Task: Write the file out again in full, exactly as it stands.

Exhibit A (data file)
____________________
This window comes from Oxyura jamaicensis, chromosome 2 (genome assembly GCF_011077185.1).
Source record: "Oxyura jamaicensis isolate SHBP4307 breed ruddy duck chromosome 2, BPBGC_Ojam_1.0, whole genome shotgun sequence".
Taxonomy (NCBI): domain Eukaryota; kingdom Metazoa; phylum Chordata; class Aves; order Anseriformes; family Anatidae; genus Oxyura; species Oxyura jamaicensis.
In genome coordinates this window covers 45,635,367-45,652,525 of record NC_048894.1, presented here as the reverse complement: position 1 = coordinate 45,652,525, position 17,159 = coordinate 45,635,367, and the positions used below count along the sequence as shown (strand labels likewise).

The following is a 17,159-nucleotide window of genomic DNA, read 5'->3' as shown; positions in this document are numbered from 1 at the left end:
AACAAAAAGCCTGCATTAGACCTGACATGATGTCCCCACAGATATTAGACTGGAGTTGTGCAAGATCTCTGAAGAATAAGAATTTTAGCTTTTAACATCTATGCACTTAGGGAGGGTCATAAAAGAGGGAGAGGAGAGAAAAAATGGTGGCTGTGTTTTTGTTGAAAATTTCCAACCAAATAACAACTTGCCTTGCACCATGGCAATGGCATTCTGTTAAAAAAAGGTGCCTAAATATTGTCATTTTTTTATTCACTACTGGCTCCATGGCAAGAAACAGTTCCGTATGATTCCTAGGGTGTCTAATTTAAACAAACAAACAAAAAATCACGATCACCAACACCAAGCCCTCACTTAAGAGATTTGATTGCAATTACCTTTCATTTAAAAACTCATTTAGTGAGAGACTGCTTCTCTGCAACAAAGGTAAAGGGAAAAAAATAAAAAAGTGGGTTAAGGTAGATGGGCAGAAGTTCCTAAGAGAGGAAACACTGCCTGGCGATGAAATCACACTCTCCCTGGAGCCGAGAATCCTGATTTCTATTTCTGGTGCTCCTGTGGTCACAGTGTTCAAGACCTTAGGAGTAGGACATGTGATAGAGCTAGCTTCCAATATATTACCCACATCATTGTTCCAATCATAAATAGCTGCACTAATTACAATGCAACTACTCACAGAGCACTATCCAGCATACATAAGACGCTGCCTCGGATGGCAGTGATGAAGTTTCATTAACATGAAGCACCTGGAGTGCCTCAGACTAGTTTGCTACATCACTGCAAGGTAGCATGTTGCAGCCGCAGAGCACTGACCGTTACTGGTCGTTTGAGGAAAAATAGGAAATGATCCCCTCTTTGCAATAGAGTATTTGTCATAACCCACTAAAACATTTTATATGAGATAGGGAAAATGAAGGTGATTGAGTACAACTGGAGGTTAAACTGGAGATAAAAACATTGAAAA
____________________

This window comes from Oxyura jamaicensis, chromosome 2 (genome assembly GCF_011077185.1).
Source record: "Oxyura jamaicensis isolate SHBP4307 breed ruddy duck chromosome 2, BPBGC_Ojam_1.0, whole genome shotgun sequence".
Taxonomy (NCBI): domain Eukaryota; kingdom Metazoa; phylum Chordata; class Aves; order Anseriformes; family Anatidae; genus Oxyura; species Oxyura jamaicensis.
In genome coordinates this window covers 45,635,367-45,652,525 of record NC_048894.1, presented here as the reverse complement: position 1 = coordinate 45,652,525, position 17,159 = coordinate 45,635,367, and the positions used below count along the sequence as shown (strand labels likewise).

The following is a 17,159-nucleotide window of genomic DNA, read 5'->3' as shown; positions in this document are numbered from 1 at the left end:
AACAAAAAGCCTGCATTAGACCTGACATGATGTCCCCACAGATATTAGACTGGAGTTGTGCAAGATCTCTGAAGAATAAGAATTTTAGCTTTTAACATCTATGCACTTAGGGAGGGTCATAAAAGAGGGAGAGGAGAGAAAAAATGGTGGCTGTGTTTTTGTTGAAAATTTCCAACCAAATAACAACTTGCCTTGCACCATGGCAATGGCATTCTGTTAAAAAAAGGTGCCTAAATATTGTCATTTTTTTATTCACTACTGGCTCCATGGCAAGAAACAGTTCCGTATGATTCCTAGGGTGTCTAATTTAAACAAACAAACAAAAAATCACGATCACCAACACCAAGCCCTCACTTAAGAGATTTGATTGCAATTACCTTTCATTTAAAAACTCATTTAGTGAGAGACTGCTTCTCTGCAACAAAGGTAAAGGGAAAAAAATAAAAAAGTGGGTTAAGGTAGATGGGCAGAAGTTCCTAAGAGAGGAAACACTGCCTGGCGATGAAATCACACTCTCCCTGGAGCCGAGAATCCTGATTTCTATTTCTGGTGCTCCTGTGGTCACAGTGTTCAAGACCTTAGGAGTAGGACATGTGATAGAGCTAGCTTCCAATATATTACCCACATCATTGTTCCAATCATAAATAGCTGCACTAATTACAATGCAACTACTCACAGAGCACTATCCAGCATACATAAGACGCTGCCTCGGATGGCAGTGATGAAGTTTCATTAACATGAAGCACCTGGAGTGCCTCAGACTAGTTTGCTACATCACTGCAAGGTAGCATGTTGCAGCCGCAGAGCACTGACCGTTACTGGTCGTTTGAGGAAAAATAGGAAATGATCCCCTCTTTGCAATAGAGTATTTGTCATAACCCACTAAAACATTTTATATGAGATAGGGAAAATGAAGGTGATTGAGTACAACTGGAGGTTAAACTGGAGATAAAAACATTGAAAA